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Forum » SpaceEngine » Science and Astronomy Discussions » Science and Astronomy Questions
Science and Astronomy Questions
HarbingerDawnDate: Saturday, 20.07.2013, 22:27 | Message # 151
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Quote (Billy_Mayes)
Do galaxies orbit around a point, or do they just go around in the universe freely?

Neither (or maybe the second depending on how you mean "freely"). Galaxies are arranged into clusters and filaments by their mutual gravitational attraction, guided by dark matter. As the universe ages, the galaxies tend to clump into larger and larger clusters, which also tend to get farther and farther from each other, connected by ever diminishing filaments of dark matter, other galaxies, and intergalactic gas.

The distribution of galaxies and dark matter in the universe looks something like this:



Quote (Joey_Penguin)
They're grouped into clusters that orbit around a common center of mass, like any star system.

I thought he meant did ALL galaxies in the universe orbit around a common point.





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Edited by HarbingerDawn - Saturday, 20.07.2013, 22:31
 
WatsisnameDate: Sunday, 21.07.2013, 03:06 | Message # 152
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In short -- what Harb said. biggrin

Galaxies are organized into clusters by their mutual gravity, and clusters of clusters (superclusters), up to scales of about 100Mpc. These in turn are arranged in a sort of bubbly/filamentary structure as seen in Harbinger's image, for which dark matter plays a major role. And as far as we can tell, there is no larger structure in the universe than this.

As far as galactic motions are concerned, within clusters they all orbit around the collective center of mass, which often tends to be a giant elliptical galaxy built up by collisions. On a universal scale, however, there is no organized motion. It is often said that galaxies are all moving away from us, but this is not actually the motion of the galaxies through space, but rather an effect of the expansion of the universe.





 
HarbingerDawnDate: Sunday, 21.07.2013, 06:54 | Message # 153
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Quote (Watsisname)
And as far as we can tell, there is no larger structure in the universe than this.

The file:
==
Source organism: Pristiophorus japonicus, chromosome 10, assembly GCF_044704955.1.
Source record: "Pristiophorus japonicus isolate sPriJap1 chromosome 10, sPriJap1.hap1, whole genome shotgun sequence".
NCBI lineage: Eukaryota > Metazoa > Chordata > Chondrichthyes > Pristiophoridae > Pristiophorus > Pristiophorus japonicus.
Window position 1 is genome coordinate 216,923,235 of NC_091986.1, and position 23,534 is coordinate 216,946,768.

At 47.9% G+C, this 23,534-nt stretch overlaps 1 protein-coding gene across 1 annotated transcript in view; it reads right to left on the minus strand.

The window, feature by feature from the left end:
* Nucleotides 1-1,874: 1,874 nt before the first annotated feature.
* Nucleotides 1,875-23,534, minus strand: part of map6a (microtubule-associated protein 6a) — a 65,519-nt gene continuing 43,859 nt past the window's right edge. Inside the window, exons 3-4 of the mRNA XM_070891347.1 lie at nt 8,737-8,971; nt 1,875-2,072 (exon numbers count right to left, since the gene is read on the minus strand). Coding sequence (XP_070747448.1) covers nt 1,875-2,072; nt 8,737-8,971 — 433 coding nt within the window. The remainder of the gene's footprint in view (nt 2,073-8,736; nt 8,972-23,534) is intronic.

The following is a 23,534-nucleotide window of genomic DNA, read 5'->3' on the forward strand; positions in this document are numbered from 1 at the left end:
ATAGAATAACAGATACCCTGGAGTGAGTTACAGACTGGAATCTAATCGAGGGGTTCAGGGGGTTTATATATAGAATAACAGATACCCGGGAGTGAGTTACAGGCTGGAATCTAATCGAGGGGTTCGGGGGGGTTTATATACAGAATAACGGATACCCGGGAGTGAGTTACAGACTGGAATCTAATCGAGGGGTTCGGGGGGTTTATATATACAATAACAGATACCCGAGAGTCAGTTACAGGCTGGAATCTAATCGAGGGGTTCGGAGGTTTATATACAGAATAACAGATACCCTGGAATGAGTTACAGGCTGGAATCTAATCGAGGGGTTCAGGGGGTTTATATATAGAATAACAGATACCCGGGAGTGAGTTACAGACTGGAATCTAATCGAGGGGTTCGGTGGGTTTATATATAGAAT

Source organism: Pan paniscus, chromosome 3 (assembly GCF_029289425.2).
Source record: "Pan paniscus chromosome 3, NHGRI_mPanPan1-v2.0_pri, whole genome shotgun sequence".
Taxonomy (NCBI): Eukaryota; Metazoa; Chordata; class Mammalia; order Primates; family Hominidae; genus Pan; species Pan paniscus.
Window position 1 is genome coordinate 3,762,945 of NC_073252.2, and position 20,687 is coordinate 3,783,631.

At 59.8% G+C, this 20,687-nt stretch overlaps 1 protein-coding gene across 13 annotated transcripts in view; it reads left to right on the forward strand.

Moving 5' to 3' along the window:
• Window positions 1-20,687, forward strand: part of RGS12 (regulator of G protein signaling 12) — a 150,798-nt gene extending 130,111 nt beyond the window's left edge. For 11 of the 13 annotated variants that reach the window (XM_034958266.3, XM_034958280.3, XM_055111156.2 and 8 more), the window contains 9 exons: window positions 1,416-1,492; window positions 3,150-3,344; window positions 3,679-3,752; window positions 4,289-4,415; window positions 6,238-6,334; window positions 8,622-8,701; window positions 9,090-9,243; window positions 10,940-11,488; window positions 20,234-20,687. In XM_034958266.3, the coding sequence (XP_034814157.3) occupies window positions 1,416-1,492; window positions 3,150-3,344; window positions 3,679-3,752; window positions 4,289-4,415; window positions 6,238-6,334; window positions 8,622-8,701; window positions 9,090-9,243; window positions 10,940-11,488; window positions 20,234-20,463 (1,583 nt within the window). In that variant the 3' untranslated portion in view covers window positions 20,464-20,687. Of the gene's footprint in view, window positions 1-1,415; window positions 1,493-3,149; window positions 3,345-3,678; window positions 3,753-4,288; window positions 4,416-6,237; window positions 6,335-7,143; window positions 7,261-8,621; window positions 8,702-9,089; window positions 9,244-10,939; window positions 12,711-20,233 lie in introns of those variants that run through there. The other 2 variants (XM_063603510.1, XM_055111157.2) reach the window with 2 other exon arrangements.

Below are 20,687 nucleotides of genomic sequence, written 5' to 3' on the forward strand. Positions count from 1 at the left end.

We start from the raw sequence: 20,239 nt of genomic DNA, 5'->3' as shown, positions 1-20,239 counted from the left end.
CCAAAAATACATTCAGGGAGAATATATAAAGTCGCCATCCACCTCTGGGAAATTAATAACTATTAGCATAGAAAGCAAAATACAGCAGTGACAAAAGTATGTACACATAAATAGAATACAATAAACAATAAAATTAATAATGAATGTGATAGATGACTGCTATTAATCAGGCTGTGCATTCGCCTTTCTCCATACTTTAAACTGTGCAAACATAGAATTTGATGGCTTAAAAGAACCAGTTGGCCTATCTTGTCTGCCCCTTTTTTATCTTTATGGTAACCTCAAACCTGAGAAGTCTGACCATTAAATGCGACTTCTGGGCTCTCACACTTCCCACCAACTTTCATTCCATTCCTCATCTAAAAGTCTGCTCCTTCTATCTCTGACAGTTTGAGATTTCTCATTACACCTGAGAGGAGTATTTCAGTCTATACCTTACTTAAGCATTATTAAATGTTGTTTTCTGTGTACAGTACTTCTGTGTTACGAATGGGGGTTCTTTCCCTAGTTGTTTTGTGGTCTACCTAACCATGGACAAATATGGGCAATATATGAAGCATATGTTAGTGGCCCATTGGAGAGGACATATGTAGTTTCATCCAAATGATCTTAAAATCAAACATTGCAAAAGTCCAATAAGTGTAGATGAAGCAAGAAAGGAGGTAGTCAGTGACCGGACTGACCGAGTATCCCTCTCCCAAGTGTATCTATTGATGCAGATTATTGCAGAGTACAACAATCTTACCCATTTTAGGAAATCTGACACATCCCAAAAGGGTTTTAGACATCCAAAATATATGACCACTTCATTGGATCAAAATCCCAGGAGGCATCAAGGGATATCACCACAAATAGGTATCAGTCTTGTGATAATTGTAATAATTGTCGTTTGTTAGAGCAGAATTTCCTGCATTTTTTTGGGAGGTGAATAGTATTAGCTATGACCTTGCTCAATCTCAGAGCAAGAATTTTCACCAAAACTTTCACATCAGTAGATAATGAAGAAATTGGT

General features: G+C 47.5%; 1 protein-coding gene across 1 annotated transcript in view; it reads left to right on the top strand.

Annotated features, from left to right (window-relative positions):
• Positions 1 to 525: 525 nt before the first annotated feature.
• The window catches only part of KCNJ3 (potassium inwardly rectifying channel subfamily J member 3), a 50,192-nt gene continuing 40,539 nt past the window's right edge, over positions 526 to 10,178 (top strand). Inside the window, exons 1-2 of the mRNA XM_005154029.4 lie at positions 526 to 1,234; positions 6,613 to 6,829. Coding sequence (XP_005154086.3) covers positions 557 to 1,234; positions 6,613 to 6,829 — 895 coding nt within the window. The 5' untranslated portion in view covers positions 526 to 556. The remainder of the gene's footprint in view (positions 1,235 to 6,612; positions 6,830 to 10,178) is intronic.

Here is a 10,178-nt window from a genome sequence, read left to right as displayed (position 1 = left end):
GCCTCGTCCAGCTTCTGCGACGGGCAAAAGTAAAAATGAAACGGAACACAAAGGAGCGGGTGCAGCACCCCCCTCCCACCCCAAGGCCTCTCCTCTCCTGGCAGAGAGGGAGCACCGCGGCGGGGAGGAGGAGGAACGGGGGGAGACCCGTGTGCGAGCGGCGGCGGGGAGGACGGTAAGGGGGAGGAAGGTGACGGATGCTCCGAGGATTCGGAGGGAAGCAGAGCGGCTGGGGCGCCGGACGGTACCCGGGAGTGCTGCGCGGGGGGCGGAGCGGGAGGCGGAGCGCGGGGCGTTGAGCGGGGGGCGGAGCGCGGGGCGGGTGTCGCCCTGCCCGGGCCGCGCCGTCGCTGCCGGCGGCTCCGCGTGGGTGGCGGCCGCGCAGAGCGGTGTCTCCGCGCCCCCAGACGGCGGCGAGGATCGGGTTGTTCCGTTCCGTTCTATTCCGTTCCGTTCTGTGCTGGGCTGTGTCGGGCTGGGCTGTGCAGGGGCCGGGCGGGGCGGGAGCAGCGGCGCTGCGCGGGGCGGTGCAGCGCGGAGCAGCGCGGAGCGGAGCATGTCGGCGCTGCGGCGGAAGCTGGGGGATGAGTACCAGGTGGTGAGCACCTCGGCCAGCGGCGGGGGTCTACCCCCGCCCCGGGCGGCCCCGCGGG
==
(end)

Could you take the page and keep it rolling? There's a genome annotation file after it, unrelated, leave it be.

There is a thread with more on this here, if anyone's interested.





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themohawkninjaDate: Monday, 22.07.2013, 00:07 | Message # 154
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While Saturn, Neptune, and (sort of) Uranus all have ring systems, as far as I know, they are all in circular orbits. So, is it possible for eccentric rings to exist, and if not, why is that?
 
WatsisnameDate: Monday, 22.07.2013, 05:51 | Message # 155
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Hi themohawkninja, this is the best place for astronomy Q&A so I moved your post here.

Eccentric rings can't exist in nature, because collisions between particles will naturally cause their orbits to circularize. Moonlets also play a role in regulating the rings, and the orbits of the moonlets themselves are circularized by tidal effects.

If a large body came by and disturbed the rings then they could become eccentric, but it would only be a temporary change.





 
Billy_MayesDate: Monday, 29.07.2013, 01:42 | Message # 156
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OK here's a quick question I just thought of.

If you have something with a mass of - let's say 10 kilograms - and you would need for it to be 20 kilograms.

You add a weight on the thing. It now weighs 10.1 Kilograms.

You add another weight on it. It's now 10.11 kilograms.

You add another weight on it. It's now 10.111 Kilograms.
Repeat ad infinitum.

Would the weigh of that object ever get to 20?

I'm sorry if this is an obvious question,
but it's confusing for me. wacko
I'm not sure if this is the right place to ask this, but this was the most related.





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Edited by Billy_Mayes - Monday, 29.07.2013, 01:43
 
apenpaapDate: Monday, 29.07.2013, 02:00 | Message # 157
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No, it wouldn't. In fact, even if you added bigger weights, decreasing their size by only half each time, you'd never reach 20. So if your second weight was 5 kg, your third 2.5, your fourth 1.25, etc, you'd never reach 20. The reason is that at every wight you only add half of the weight remaining to get to 20 kg. You can visualise that like this:


Since decreasing the weight by a factor 10 each time makes them smaller much faster than decreasing them by a factor 2, you'd never even reach 12 kg, much less 20.





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HarbingerDawnDate: Monday, 29.07.2013, 08:42 | Message # 158
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Quote (apenpaap)
you'd never even reach 12 kg, much less 20.

You'd never even reach 10.1111111111111111112 kg tongue

Quote (Billy_Mayes)
Would the weigh of that object ever get to 20?

Just look at the pattern you've constructed. It will just keep going and end up being 10.111111111111111111111111111..., so clearly it would never get to 20, or 11, or even 10.2.





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Gondor2222Date: Monday, 05.08.2013, 07:21 | Message # 159